Tuesday, July 2, 2013

It's All Their Fault

CURL has been one of my favorite local (Victoria) bands since I first saw them perform about three years ago. They are funny, sharp, and lots of fun. I don't think of them as an "all girl band" or any kind of novelty act, just a band that plays great music to go dancing to.

The first thing I noticed about them is that this is a real band, not just four people playing music together. By that I mean that they really listen to each other when they perform. Nobody tries to stand out at the expense of the group dynamic. Miles Davis called it "playing attention," and this quality is captured brilliantly on their recently released debut CD, "All My Fault." It has hardly been out of my car stereo since I first got my hands on a copy.

Produced Wynn Gogol did a fine job recording and mixing this album. Just listen to the way bassist Susan Johnson and drummer Christa Rossner lock together in the groove and you'll know what I mean. Johnson's bass tone and perfect intonation are outstanding, and Rossner goes straight to the heart of the beat every time. Dee Cooper's keyboard playing and her arrangements bring out the best in her band mates. Lead vocalist Helen Davies has the pipes to sing anything from Bessie Smith to Axl Rose, but she makes her powerful voice serve the song, not the singer's ego. And she plays guitar like a member of a band, not like someone trying to drown a band out.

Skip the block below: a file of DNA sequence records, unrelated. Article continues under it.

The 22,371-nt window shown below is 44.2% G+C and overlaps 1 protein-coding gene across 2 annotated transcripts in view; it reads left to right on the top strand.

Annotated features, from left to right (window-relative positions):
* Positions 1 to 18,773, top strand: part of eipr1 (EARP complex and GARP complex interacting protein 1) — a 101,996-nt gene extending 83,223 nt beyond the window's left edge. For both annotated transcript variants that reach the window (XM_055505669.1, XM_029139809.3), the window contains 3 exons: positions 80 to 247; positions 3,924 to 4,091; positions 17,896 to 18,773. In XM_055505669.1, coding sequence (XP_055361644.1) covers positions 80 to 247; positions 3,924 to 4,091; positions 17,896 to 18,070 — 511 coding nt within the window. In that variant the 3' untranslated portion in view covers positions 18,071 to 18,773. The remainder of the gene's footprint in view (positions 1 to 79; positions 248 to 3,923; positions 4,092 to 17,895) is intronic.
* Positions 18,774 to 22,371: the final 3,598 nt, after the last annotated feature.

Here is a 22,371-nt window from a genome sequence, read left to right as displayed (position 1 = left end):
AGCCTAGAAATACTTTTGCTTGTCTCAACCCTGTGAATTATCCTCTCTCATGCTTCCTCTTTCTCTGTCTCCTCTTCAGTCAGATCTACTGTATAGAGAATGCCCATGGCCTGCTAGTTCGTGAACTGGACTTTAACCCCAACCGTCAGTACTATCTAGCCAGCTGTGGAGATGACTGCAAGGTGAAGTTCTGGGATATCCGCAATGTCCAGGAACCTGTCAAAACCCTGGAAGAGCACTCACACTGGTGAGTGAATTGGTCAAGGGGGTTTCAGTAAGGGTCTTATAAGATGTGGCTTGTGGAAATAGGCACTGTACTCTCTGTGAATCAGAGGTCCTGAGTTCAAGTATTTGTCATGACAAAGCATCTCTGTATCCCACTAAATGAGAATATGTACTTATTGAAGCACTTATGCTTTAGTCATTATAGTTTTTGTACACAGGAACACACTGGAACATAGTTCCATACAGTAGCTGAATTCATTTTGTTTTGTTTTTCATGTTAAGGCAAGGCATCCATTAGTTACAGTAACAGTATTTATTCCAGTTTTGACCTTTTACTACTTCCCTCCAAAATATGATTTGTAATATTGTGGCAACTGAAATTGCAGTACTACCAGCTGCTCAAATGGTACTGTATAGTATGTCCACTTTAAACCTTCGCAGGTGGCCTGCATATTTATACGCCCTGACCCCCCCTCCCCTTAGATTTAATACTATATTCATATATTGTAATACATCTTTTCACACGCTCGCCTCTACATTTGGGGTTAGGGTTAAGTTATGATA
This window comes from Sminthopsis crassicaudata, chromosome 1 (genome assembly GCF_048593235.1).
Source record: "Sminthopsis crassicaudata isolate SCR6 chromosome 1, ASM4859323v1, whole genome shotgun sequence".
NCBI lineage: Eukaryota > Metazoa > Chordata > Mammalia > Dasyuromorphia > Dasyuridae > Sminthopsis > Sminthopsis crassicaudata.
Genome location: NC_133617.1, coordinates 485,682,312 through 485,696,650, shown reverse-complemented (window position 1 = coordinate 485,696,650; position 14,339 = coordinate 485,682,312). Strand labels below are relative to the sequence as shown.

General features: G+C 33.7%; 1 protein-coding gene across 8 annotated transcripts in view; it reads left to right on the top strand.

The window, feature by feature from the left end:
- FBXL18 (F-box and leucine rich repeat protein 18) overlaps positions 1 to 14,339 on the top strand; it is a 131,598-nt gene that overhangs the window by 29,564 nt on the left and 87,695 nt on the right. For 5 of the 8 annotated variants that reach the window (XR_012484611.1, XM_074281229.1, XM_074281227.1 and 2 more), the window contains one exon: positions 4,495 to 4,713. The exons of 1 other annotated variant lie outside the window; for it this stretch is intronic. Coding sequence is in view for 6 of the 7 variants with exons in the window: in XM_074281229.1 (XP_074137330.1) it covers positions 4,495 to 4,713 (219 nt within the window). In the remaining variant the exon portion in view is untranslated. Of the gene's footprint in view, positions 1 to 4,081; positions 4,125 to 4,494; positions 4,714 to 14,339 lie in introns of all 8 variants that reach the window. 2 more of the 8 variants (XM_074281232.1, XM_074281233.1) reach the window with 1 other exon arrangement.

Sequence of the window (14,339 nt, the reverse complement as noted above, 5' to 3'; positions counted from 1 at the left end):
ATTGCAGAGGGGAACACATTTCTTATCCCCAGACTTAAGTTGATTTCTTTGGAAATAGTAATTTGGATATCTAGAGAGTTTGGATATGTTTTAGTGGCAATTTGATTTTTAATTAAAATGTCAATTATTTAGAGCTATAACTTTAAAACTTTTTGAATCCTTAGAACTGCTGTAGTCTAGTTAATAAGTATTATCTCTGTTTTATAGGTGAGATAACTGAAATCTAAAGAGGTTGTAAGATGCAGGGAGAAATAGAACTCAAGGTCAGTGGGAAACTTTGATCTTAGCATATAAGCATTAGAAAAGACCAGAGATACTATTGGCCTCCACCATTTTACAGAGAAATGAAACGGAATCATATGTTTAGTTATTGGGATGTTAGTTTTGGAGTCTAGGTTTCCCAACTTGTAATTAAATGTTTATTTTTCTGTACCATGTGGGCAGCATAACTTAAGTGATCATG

In other words, these musicians have got each other's back, and you can't help but feel it.

I would put some of these tracks in heavy rotation if I were a radio deejay. Keyboard player Dee Cooper's "What's His Name" is a song I would kill to have written, and I suspect lots of other songwriters will feel the same way about it. The Davies original "Heavy Stuff" is top-notch writing; the song wouldn't be out of place on a Janiva Magness or a Shemekia Copeland album. The title track (written by the whole band) demonstrates conclusively that wit is one of the sexiest human qualities. (In my book, well-placed wit trumps pole dancing, provocative poses, and flouncing around the stage half-naked, every time.)

But as good as Curl's own songs are, the centerpiece of the album is their astonishingly original take on "St. James Infirmary." There's a reason they call these old songs "standards," because there's a lot to live up to when you perform them. Not to worry: Curl's version can stand beside anyone's. I suspect Louis Armstrong would have loved this track, and I'll be amazed if it doesn't get a ton of air play.

For the time being, as far as I know, you'll have to catch CURL live to get your hands on a copy. Check out their website for gig dates and much more. 

In the meantime, take a look-see.

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